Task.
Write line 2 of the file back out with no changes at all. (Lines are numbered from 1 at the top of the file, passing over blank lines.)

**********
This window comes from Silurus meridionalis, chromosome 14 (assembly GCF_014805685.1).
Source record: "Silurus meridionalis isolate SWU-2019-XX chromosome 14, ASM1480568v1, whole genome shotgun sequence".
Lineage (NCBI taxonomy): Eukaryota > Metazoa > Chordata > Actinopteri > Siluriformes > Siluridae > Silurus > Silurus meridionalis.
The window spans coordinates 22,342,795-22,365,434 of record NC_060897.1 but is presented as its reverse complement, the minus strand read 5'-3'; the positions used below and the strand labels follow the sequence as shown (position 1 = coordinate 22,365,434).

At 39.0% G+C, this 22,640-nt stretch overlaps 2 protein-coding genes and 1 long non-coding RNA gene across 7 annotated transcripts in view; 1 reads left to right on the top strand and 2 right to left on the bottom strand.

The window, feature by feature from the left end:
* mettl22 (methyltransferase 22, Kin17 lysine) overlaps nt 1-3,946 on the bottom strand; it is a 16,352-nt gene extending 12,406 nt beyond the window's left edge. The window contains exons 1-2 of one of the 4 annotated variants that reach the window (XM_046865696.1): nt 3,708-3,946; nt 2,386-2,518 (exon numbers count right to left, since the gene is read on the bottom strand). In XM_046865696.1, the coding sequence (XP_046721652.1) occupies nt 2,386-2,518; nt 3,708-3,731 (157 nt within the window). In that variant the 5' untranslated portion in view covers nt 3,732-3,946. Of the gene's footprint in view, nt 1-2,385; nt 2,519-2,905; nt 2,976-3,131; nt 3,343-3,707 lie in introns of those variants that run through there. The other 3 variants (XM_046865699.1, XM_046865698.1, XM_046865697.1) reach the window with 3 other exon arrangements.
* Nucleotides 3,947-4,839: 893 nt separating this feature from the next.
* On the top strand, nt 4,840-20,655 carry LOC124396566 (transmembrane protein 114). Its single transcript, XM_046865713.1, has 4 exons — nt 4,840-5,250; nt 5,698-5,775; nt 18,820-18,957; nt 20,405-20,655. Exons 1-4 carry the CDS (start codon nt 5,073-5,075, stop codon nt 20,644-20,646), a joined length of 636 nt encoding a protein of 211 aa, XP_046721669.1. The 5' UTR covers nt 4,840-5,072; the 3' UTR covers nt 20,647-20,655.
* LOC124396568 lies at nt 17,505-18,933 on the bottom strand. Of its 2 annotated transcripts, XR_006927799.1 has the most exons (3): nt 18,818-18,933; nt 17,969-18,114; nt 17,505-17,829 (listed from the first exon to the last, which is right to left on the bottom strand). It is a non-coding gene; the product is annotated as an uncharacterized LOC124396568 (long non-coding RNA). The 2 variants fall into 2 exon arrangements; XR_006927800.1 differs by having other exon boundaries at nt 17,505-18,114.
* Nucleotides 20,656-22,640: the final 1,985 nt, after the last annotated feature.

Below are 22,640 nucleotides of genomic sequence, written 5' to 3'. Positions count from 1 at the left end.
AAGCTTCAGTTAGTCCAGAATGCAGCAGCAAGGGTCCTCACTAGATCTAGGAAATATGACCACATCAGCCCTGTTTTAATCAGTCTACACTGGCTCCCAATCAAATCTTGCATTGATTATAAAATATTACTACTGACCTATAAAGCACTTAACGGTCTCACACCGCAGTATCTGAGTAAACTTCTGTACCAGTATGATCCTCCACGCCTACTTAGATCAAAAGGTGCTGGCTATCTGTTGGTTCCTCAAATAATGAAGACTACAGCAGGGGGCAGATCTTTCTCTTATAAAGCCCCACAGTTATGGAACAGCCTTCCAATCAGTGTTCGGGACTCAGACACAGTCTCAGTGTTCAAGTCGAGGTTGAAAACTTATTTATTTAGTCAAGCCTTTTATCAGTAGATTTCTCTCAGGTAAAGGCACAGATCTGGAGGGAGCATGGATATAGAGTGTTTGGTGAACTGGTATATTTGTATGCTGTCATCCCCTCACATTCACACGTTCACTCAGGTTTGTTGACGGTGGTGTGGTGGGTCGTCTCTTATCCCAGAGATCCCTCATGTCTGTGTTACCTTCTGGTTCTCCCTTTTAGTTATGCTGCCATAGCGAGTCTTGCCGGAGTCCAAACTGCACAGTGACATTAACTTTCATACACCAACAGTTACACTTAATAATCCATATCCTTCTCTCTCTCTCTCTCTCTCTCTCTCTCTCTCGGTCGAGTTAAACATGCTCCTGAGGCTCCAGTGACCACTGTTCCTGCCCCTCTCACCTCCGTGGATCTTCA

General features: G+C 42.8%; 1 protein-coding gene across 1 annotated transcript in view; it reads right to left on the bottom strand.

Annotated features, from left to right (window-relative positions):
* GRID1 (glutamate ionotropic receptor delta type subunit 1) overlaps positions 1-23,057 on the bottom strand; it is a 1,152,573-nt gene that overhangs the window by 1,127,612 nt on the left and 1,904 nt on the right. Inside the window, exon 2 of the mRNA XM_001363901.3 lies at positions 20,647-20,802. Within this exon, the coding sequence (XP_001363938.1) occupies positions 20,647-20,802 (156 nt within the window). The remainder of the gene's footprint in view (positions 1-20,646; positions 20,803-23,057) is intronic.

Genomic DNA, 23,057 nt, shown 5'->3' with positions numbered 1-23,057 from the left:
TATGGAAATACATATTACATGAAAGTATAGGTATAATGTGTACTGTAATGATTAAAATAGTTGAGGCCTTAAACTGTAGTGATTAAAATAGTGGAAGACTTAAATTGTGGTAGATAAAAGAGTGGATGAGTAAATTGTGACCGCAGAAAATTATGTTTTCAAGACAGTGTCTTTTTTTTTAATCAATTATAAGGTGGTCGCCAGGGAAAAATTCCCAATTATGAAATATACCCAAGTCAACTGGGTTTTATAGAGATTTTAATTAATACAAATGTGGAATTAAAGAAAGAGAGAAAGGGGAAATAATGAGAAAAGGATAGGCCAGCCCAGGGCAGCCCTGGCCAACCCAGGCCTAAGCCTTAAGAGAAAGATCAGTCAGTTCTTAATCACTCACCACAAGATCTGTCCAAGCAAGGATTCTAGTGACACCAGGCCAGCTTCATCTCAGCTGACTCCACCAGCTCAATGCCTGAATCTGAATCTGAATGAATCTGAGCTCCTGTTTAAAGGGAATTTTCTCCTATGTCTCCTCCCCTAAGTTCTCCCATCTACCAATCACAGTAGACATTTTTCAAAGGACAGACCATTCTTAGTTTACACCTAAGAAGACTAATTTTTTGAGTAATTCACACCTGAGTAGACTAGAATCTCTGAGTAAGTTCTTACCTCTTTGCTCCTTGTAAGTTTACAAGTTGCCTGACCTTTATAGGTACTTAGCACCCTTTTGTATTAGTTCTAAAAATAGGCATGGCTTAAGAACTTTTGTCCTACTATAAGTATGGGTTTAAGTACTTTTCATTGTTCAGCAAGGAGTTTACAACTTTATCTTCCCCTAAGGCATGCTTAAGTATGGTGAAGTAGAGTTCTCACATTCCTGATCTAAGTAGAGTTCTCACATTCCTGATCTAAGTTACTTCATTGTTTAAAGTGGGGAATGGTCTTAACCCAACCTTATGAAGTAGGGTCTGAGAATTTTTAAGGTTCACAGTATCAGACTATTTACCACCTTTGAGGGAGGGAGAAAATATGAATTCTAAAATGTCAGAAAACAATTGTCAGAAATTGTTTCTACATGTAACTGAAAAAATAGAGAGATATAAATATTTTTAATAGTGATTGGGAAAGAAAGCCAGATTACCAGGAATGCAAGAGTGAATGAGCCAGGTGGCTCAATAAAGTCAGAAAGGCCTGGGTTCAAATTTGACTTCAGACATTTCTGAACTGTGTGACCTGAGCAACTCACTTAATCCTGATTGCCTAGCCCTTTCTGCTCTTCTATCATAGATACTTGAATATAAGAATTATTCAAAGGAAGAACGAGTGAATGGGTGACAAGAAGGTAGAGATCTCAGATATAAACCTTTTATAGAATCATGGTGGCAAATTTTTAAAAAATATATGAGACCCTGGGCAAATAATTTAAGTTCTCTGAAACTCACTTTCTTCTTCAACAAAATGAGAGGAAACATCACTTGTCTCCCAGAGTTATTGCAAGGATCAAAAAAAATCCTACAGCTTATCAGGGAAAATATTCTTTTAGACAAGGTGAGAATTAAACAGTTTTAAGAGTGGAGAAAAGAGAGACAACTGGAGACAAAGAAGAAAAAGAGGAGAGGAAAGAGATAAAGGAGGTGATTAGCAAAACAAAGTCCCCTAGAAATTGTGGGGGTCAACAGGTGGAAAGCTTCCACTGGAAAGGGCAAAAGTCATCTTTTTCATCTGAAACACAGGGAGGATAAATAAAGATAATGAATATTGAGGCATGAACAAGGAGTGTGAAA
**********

Source record: "Silurus meridionalis isolate SWU-2019-XX chromosome 14, ASM1480568v1, whole genome shotgun sequence".